In the summer of 2013, Minnesota's Timothy Turner walked away from a fight with his girlfriend, petty revenge plot swirling in his head. He pulled up Craigslist and posted his ex's cell phone number into a pornographic ad, then he did the same with the contact info for her underage daughter. Internet dudes took it from there, bombarding the victims with dick pics and disturbing propositions.
When the criminal case got to court, no one argued that Turner wasn't actually a walking heap of sewage. No, Turner's brokedick status was not on trial here. What has been a matter of question, and what the Minnesota Court of Appeals finally had to rule on, was whether the state defamation law Turner was convicted under was constitutional. They decided it wasn't. This should serve as a reminder that even when something is as roundly terrific as the First Amendment, nothing in this life, other than cold pizza on a hungover Sunday afternoon, is perfect.
It is useful to remember that Turner is 50. After 18,000-odd rotations spent on this big blue ball of ours, he chose to respond to a grown-up situation with this lame and potentially dangerous prank. Now his name, Timothy Turner, age 50, of Minnesota, is scribbled all over the news, and hello there, potential girlfriends Googling Timothy Turner, who is not guilty of criminal defamation, just barely.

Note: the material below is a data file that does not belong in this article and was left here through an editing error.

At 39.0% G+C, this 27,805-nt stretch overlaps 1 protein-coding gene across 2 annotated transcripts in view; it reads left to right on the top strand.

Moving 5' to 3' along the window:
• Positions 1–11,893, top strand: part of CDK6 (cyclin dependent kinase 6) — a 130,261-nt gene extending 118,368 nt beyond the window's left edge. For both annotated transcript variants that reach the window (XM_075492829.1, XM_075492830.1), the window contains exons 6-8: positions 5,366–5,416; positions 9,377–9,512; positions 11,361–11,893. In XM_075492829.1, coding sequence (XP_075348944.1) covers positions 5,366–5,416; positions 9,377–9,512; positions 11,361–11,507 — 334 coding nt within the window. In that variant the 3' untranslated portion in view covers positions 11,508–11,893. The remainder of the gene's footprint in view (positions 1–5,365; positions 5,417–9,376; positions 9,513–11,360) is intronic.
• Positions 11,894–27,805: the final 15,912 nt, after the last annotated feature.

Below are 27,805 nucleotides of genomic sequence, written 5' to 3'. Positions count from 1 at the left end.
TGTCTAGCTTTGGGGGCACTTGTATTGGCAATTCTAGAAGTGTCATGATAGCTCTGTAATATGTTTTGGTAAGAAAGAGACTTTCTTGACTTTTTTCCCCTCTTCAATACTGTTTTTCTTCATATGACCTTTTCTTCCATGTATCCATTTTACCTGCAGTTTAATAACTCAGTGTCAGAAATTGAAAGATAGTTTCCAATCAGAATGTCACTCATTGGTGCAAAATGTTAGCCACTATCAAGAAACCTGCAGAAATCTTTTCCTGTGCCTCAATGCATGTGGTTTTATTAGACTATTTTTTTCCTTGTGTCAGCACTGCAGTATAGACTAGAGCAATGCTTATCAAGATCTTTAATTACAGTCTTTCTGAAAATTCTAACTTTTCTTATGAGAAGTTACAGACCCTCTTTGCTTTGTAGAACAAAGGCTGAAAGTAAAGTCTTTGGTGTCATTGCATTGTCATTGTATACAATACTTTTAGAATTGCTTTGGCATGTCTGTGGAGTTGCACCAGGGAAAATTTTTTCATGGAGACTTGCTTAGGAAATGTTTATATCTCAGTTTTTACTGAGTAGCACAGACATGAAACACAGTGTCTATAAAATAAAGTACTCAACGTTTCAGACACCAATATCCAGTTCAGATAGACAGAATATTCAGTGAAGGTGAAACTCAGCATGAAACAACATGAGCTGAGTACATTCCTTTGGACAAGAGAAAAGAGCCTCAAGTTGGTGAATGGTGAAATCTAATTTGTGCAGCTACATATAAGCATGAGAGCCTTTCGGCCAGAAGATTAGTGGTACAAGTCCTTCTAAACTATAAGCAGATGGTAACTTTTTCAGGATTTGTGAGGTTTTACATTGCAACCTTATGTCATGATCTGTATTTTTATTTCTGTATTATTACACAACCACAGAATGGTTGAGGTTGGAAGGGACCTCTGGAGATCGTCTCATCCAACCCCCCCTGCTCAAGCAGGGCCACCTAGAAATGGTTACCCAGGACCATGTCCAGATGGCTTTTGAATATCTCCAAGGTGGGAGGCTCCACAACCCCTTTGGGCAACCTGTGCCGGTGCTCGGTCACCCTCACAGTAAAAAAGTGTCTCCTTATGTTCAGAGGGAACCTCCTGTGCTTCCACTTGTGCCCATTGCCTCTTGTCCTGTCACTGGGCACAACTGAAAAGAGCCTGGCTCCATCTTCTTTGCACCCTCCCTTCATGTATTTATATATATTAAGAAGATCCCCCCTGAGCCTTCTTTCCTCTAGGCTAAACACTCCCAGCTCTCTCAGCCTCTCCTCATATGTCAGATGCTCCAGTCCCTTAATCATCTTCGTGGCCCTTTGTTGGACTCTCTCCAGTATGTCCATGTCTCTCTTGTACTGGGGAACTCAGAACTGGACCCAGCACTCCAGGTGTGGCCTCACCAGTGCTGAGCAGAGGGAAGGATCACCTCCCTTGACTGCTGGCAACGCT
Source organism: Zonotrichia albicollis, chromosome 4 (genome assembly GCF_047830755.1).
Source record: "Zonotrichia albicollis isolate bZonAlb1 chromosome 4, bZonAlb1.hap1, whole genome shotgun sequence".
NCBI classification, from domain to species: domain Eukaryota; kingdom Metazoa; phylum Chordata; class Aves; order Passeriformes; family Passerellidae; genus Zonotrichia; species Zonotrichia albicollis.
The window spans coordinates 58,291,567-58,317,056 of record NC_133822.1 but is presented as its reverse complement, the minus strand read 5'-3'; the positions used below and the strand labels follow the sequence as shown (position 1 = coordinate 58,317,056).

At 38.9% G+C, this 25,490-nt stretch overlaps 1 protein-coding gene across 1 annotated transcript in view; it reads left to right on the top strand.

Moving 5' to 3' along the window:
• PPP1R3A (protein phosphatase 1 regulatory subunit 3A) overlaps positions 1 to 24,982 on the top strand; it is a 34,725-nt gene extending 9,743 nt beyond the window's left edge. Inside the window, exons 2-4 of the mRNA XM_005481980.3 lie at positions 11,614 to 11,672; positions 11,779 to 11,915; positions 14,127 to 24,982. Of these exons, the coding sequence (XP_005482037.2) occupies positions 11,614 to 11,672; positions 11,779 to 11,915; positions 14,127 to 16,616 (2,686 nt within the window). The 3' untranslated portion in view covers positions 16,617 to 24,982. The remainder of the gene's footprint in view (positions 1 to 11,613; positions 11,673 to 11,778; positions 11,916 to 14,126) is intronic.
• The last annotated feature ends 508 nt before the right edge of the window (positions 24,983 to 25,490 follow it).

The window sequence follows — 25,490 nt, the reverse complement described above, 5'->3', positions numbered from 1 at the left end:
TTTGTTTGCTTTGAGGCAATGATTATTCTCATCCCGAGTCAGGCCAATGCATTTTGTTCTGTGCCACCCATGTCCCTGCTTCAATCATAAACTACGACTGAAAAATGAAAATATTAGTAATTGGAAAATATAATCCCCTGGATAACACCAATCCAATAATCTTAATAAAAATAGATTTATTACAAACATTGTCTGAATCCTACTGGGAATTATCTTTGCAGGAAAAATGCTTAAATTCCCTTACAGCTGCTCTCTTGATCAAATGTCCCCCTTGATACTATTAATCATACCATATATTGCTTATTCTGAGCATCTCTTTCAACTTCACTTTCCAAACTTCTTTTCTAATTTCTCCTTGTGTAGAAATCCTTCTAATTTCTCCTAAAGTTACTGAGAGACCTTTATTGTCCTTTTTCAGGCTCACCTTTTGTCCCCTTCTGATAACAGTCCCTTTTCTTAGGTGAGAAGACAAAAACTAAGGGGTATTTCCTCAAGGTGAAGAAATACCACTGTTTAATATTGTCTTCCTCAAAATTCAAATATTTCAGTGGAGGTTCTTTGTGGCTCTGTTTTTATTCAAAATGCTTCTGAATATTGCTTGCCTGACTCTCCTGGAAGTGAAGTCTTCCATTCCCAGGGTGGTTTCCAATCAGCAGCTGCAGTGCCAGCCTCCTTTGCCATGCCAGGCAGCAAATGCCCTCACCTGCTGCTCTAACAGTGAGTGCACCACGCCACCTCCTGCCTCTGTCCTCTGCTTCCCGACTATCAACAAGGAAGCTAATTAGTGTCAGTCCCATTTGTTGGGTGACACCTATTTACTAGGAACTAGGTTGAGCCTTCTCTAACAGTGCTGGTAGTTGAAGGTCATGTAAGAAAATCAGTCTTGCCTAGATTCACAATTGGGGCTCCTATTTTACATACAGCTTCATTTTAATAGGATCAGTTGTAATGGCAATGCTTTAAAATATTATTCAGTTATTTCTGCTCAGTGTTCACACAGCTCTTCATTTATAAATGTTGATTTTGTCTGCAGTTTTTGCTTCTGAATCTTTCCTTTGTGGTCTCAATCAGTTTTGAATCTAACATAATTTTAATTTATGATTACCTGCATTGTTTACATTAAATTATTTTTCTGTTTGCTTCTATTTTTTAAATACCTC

City Pages has a succinct explanation for exactly why the court had to side with Turner's attorneys: "The reason that Minnesota's criminal defamation law has been a thorn in the side of free speech attorneys for decades is that it imposed limitations on the defense of truth. In Minnesota, statements had to be totally true and 'communicated with good motives and justifiable ends,' which are pretty subjective standards."
Minnesota lawmakers wrote their defamation laws decades before Friendster was even a sketch on a cocktail napkin. State reps there introduced legislation this year to make behavior like Turner's a felony, then failed to pass it.
Timothy Turner is a sad little man. A sad little man who won't have to serve his 30-day jail sentence or pay the $900 fine. As the saying goes: There should be a law.
Some states are doing their best to help victims of bitter failed flings. The Dallas Morning News reports that Texas legislators are on the verge of giving victims of revenge porn new power to sue if someone posts nudes or sexually explicit images online in an effort to hurt them. There it is, Minnesota. Texas is out in front of you on women's rights.